ABC chief talks fall failures, successes
Posted January 10, 2013
ABC Entertainment chief Paul Lee says he's pleased Jimmy Kimmel has "come out strong" in his new time slot and is bullish on Seth MacFarlane's Oscar hosting gig: "I think he's going to bring us a really contemporary feel," he says. " I'm sensing that he's going to have lot of fun out there," if Thursday morning's jokey nominations announcement is any indication.
Modern Family continues to be strong, and many of ABC's dramas gain lots of viewers when delayed DVR viewing is counted. But he's "disappointed there were no breakout hits" in the third-ranked network's lineup. Last Resort failed because it "did not connect" with women viewers, though it had a small but loyal following among men. "If we do shows that guys like and women don't come to, that won't work for us," he says. He expressed surprise that 666 Park Avenue didn't work because research suggested it had strong appeal, not the first time surveys' predictive powers have been lacking.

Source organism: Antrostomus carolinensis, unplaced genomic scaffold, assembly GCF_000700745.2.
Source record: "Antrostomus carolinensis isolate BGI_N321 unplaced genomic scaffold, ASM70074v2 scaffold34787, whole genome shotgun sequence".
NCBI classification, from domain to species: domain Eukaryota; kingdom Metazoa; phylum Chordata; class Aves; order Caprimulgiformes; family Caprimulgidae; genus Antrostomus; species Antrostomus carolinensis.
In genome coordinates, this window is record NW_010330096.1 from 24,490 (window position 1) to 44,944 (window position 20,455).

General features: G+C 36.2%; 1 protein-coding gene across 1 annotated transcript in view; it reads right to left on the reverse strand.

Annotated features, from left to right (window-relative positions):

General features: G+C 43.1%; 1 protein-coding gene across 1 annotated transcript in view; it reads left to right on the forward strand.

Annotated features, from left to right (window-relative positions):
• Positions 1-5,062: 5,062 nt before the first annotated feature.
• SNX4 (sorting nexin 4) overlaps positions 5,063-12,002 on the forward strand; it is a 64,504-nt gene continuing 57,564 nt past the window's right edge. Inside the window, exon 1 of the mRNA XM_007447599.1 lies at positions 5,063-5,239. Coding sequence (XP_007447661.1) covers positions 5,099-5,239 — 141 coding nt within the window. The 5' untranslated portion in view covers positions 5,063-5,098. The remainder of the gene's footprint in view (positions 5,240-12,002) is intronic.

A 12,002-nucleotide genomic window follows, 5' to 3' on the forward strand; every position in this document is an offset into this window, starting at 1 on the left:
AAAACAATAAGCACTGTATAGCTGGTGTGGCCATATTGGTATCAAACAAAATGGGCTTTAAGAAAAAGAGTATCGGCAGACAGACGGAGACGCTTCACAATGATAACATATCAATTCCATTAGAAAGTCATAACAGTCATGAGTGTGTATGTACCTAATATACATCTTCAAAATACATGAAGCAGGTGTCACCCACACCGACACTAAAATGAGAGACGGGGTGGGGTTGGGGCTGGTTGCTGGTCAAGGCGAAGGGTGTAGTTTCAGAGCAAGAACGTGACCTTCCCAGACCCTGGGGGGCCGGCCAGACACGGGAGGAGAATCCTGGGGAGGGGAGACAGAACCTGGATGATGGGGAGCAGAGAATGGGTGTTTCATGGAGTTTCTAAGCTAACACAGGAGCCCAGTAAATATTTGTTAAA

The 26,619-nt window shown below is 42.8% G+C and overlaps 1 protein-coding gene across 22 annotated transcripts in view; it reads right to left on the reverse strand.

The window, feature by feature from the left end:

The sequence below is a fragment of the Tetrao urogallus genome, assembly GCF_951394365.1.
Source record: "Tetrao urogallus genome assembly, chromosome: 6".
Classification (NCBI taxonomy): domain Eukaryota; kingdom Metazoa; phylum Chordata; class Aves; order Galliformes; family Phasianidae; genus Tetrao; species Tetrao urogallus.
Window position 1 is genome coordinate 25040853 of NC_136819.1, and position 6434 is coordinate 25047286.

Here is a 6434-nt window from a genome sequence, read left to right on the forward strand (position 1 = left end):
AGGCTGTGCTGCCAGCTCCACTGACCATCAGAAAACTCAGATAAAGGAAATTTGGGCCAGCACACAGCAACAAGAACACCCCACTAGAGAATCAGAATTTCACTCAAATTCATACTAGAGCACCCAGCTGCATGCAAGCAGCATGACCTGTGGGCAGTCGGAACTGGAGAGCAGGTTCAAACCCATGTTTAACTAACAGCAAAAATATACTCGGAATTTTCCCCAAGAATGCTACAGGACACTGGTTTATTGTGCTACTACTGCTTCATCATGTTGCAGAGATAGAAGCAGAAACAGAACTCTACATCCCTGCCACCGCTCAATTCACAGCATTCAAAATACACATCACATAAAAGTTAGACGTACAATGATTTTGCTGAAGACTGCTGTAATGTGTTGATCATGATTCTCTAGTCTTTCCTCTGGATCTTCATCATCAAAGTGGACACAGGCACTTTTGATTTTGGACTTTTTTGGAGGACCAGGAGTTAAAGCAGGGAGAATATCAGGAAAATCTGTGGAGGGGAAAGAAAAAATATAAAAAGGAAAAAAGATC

And Nashville has won traction among younger women but needs to broaden its audience to those 35 and older. Among midseason replacements are Red Widow, about a woman drawn into the Mob after her husband is murdered, and Zero Hour, a Da Vinci Code-style mystery starring Anthony Edwards.
Lee says Dancing With the Stars will remain on twice a season despite the aging reality hit's slump among younger viewers, and he blames the all-star format for fall's weak showing. "It turns out people want to see bad dancing more than good dancing," he says, and spring's season will revert to new cast members for whom viewers can follow the "journey" of improvement.
Many TV critics were most excited about a potential project for which a pilot episode has not even been ordered: Buffy, the Vampire Slayer's Joss Whedon, also behind Disney's hit movie The Avengers, is now developing comics-based S.H.I.E.L.D for ABC, the latest effort to mine characters from Marvel characters that Disney now owns.
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